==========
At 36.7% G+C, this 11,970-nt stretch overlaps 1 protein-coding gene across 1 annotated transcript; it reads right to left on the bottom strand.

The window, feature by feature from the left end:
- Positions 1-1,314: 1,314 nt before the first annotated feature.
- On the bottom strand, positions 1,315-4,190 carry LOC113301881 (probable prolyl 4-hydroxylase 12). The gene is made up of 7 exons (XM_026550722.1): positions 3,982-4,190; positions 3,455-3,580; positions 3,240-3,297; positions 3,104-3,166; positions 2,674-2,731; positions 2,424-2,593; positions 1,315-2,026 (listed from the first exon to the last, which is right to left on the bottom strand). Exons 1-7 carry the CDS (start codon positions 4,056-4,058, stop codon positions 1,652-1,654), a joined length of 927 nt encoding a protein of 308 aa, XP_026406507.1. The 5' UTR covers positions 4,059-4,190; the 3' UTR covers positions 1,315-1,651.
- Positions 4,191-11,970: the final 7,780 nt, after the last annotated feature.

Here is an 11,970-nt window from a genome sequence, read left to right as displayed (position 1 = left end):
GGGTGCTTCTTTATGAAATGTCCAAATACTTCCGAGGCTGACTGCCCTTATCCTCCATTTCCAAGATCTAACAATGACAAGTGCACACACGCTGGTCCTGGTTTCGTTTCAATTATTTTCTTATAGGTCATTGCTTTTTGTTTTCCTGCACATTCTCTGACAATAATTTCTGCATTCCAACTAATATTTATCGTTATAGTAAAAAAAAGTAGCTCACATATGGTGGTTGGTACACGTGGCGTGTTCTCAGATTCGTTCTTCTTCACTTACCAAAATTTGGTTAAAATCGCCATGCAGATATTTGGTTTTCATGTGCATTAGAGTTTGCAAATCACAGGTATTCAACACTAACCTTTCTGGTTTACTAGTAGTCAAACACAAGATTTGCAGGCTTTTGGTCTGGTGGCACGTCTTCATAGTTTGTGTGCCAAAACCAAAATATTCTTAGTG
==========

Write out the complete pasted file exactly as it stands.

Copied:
At 36.7% G+C, this 11,970-nt stretch overlaps 1 protein-coding gene across 1 annotated transcript; it reads right to left on the bottom strand.

The window, feature by feature from the left end:
- Positions 1-1,314: 1,314 nt before the first annotated feature.
- On the bottom strand, positions 1,315-4,190 carry LOC113301881 (probable prolyl 4-hydroxylase 12). The gene is made up of 7 exons (XM_026550722.1): positions 3,982-4,190; positions 3,455-3,580; positions 3,240-3,297; positions 3,104-3,166; positions 2,674-2,731; positions 2,424-2,593; positions 1,315-2,026 (listed from the first exon to the last, which is right to left on the bottom strand). Exons 1-7 carry the CDS (start codon positions 4,056-4,058, stop codon positions 1,652-1,654), a joined length of 927 nt encoding a protein of 308 aa, XP_026406507.1. The 5' UTR covers positions 4,059-4,190; the 3' UTR covers positions 1,315-1,651.
- Positions 4,191-11,970: the final 7,780 nt, after the last annotated feature.

Here is an 11,970-nt window from a genome sequence, read left to right as displayed (position 1 = left end):
GGGTGCTTCTTTATGAAATGTCCAAATACTTCCGAGGCTGACTGCCCTTATCCTCCATTTCCAAGATCTAACAATGACAAGTGCACACACGCTGGTCCTGGTTTCGTTTCAATTATTTTCTTATAGGTCATTGCTTTTTGTTTTCCTGCACATTCTCTGACAATAATTTCTGCATTCCAACTAATATTTATCGTTATAGTAAAAAAAAGTAGCTCACATATGGTGGTTGGTACACGTGGCGTGTTCTCAGATTCGTTCTTCTTCACTTACCAAAATTTGGTTAAAATCGCCATGCAGATATTTGGTTTTCATGTGCATTAGAGTTTGCAAATCACAGGTATTCAACACTAACCTTTCTGGTTTACTAGTAGTCAAACACAAGATTTGCAGGCTTTTGGTCTGGTGGCACGTCTTCATAGTTTGTGTGCCAAAACCAAAATATTCTTAGTG